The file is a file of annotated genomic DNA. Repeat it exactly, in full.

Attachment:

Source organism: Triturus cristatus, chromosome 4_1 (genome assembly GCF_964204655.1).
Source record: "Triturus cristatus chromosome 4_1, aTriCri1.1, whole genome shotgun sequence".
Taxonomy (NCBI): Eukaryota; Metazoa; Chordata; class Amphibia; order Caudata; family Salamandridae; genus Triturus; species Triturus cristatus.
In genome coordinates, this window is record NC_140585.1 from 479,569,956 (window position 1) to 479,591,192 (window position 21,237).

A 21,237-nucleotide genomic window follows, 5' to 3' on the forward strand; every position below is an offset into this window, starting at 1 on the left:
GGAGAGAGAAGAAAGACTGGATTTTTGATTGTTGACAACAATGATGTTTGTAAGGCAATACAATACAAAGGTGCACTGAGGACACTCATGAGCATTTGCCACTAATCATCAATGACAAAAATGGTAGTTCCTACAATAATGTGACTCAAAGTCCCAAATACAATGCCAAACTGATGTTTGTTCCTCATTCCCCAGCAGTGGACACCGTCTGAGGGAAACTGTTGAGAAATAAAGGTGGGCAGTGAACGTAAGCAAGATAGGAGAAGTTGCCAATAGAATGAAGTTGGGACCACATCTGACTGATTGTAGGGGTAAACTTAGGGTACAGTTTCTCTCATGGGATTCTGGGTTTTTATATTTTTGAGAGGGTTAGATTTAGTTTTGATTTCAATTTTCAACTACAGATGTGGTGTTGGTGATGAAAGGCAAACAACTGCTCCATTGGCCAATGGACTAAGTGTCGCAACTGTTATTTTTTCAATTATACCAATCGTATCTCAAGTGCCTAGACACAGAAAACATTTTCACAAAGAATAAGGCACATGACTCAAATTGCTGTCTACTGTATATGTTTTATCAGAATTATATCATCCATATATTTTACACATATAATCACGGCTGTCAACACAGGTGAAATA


Source organism: Triturus cristatus, chromosome 4_1 (genome assembly GCF_964204655.1).
Source record: "Triturus cristatus chromosome 4_1, aTriCri1.1, whole genome shotgun sequence".
Taxonomy (NCBI): Eukaryota; Metazoa; Chordata; class Amphibia; order Caudata; family Salamandridae; genus Triturus; species Triturus cristatus.
In genome coordinates, this window is record NC_140585.1 from 479,569,956 (window position 1) to 479,591,192 (window position 21,237).

A 21,237-nucleotide genomic window follows, 5' to 3' on the forward strand; every position below is an offset into this window, starting at 1 on the left:
GGAGAGAGAAGAAAGACTGGATTTTTGATTGTTGACAACAATGATGTTTGTAAGGCAATACAATACAAAGGTGCACTGAGGACACTCATGAGCATTTGCCACTAATCATCAATGACAAAAATGGTAGTTCCTACAATAATGTGACTCAAAGTCCCAAATACAATGCCAAACTGATGTTTGTTCCTCATTCCCCAGCAGTGGACACCGTCTGAGGGAAACTGTTGAGAAATAAAGGTGGGCAGTGAACGTAAGCAAGATAGGAGAAGTTGCCAATAGAATGAAGTTGGGACCACATCTGACTGATTGTAGGGGTAAACTTAGGGTACAGTTTCTCTCATGGGATTCTGGGTTTTTATATTTTTGAGAGGGTTAGATTTAGTTTTGATTTCAATTTTCAACTACAGATGTGGTGTTGGTGATGAAAGGCAAACAACTGCTCCATTGGCCAATGGACTAAGTGTCGCAACTGTTATTTTTTCAATTATACCAATCGTATCTCAAGTGCCTAGACACAGAAAACATTTTCACAAAGAATAAGGCACATGACTCAAATTGCTGTCTACTGTATATGTTTTATCAGAATTATATCATCCATATATTTTACACATATAATCACGGCTGTCAACACAGGTGAAATA